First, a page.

Should My Dog Get the Canine Melanoma Vaccine?

Winnie died in 2009 from canine oral melanoma. By: Bob Gaffney/Flickr

Editor’s Note: Updated in January 2013.

Wondering if your dog should get the canine melanoma vaccine? Many dog owners seem to be asking this question, because of course, no one wants his dog to suffer from canine melanoma.

Before we answer the question, let’s find out exactly what canine melanoma is.

Canine melanoma is a skin cancer that is found in dogs, and it affects the region around the mouth (called canine oral melanoma), eyes and areas around the toes. The melanoma found in these areas is normally malignant, so it tends to spread very fast across the other parts of the body. It can also spread to the internal organs of the body and is often fatal.

This disease has been predominantly found in dogs older than 9 and whose coat color is darker. However, this does not mean that a light-colored dog or a younger dog will not be affected by melanoma. Now let’s discuss a few of the symptoms.

Symptoms

Some of the symptoms of canine melanoma are unusually bad breath, bleeding of the mouth or gums, loose teeth, poor appetite, excessive drooling, coughing or trouble swallowing, and noticeable weight loss. Take your dog to the vet if you find any of these troubling symptoms of canine melanoma.

Treatment Options

After proper diagnosis and further tests, the veterinarian will be able to determine the exact nature of the disease and its various stages. Dogs that have been diagnosed with melanoma in the initial stages have a better chance of recovery. There are not many treatment options for advanced canine melanoma.

The U.S. Department of Agriculture has issued a license for a vaccine that can be used for treatment of canine oral melanoma. The vaccine, called Oncept [PDF], is not designed for prevention but rather treatment.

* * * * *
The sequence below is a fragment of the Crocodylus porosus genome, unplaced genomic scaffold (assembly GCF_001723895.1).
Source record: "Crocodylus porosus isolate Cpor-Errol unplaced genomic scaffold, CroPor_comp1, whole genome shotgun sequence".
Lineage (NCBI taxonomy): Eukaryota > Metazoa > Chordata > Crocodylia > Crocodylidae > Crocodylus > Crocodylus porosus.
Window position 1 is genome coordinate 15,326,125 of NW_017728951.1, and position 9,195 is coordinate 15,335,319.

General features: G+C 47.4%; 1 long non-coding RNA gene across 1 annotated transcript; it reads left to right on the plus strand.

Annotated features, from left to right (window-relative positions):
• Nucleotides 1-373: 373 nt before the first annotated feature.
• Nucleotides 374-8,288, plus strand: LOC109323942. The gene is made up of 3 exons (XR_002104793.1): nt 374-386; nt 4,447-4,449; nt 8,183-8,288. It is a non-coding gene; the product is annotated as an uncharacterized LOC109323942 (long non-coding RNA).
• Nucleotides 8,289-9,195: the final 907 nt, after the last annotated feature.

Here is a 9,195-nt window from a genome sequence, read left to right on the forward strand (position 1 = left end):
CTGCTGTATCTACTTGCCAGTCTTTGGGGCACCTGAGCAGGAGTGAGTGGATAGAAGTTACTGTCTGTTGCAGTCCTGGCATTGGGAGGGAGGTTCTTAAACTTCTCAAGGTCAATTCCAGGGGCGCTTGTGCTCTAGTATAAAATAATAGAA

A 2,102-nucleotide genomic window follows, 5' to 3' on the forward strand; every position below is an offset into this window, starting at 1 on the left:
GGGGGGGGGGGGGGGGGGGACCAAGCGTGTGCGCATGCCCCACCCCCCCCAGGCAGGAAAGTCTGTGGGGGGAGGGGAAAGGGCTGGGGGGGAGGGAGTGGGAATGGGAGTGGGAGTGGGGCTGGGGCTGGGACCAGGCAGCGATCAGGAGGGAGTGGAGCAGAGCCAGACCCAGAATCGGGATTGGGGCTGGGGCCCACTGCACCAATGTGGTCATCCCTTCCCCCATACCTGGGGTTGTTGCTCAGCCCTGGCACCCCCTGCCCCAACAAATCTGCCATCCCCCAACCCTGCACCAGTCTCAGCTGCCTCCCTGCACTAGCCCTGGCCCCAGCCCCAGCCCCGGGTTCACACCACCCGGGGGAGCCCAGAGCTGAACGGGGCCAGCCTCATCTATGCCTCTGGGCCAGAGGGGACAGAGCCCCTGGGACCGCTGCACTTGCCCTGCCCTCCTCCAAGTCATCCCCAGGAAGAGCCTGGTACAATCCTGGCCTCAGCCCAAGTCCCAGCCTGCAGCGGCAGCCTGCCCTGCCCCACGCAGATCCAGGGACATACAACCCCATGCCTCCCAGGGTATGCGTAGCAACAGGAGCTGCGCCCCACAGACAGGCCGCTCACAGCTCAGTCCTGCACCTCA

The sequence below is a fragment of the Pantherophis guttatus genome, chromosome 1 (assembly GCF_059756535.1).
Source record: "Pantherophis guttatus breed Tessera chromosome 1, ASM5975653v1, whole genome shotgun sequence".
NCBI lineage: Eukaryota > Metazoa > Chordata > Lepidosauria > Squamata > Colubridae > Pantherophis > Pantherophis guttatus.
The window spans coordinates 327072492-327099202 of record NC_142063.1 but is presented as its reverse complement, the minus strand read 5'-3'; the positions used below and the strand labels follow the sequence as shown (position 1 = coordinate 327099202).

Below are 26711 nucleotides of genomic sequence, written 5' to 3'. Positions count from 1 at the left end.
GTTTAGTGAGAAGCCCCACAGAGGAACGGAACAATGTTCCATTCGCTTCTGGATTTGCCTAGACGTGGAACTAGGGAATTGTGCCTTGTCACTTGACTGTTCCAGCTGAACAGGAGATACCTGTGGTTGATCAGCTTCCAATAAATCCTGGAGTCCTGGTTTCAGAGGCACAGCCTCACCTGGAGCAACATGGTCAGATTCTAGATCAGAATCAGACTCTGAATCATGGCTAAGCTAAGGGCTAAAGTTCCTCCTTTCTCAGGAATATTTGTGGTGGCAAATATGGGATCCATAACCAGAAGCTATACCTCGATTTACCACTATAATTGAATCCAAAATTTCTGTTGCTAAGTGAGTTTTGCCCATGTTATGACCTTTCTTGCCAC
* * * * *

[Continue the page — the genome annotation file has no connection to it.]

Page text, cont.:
This so-called therapeutic vaccine is designed to create an immune response for battling stage II and stage III levels of the cancer. Researchers call it a “groundbreaking” way to extend the survival rates of dogs that have melanoma. Dogs in early studies have been able to live much longer than the previous five or six months after diagnosis.

Should Your Dog Get the Canine Melanoma Vaccine?

So if your dog is suffering from this disease, should your dog get the Oncept vaccine? This therapy has shown some success in studies, and you should ask your vet if this is a good option for your pet. Check for more info here: petcancervaccine.com.

Here’s something to look forward to: Researchers are hopeful that one day the vaccine will evolve as a way to prevent canine melanoma altogether.

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From Around the Web

  • julie

    I need to find the vaccine. Merial has it on back order. Does anyone out there know of a source. Time is ticking – as you know this is an aggressive cancer. It was found early, but I have been waiting a month for Merial to deliver and now they have moved the availability date – again. Please help if you know a source.

  • Laura

    Hello Julie there’s 2 oncologists in NYC that have it NYC vet specialists and 5th avenue vet. 5th ave vet is alot cheaper. There’s also gArden state vet specialists who are recieving a shipment this week.

  • http://www.petsadviser.com/ PetsAdviser.com

    Thanks Laura! It’s good to know that you can get Oncept if you’re in the New York City / New Jersey area. There’s not a whole lot of info out there yet on availability as far as we can tell… pretty much the answer that we’re getting is to talk to your vet specialist, who will be able to assist.

  • Dawn

    The Animal Cancer Care Clinic in Stuart, Florida also has it available.

  • Alex

    We have a Scottish Terrier who was recently diagnosed with melanoma. Yesterday he went through surgery since the tumor was already creating discomfort when eating/breathing. We also did echo and RX scans and fortunately there are no signs of further disseminations. The problem is I live in Romania, so I need to find a way to get the vaccine to Europe. Can you please advise on who can I contact to discuss a solution for shipping it?

    Kind regards,
    Alex

  • djperrucci

    I work for a Veterinary Oncologist. My most memorable dog who received the CMV, was Grizzley, a Black Chow Dog. Part of his tongue was severely “eaten away” by oral malig. melanoma. His response was amazing, no reoccurance, and when he died, he was euthanized because of his severe arthritis, not from the cancer. He was about 12-13 yrs old, a great dog, and had a long time of remission. I’ve seen a very good response to the vaccine, and would use it on my own dog if I had to.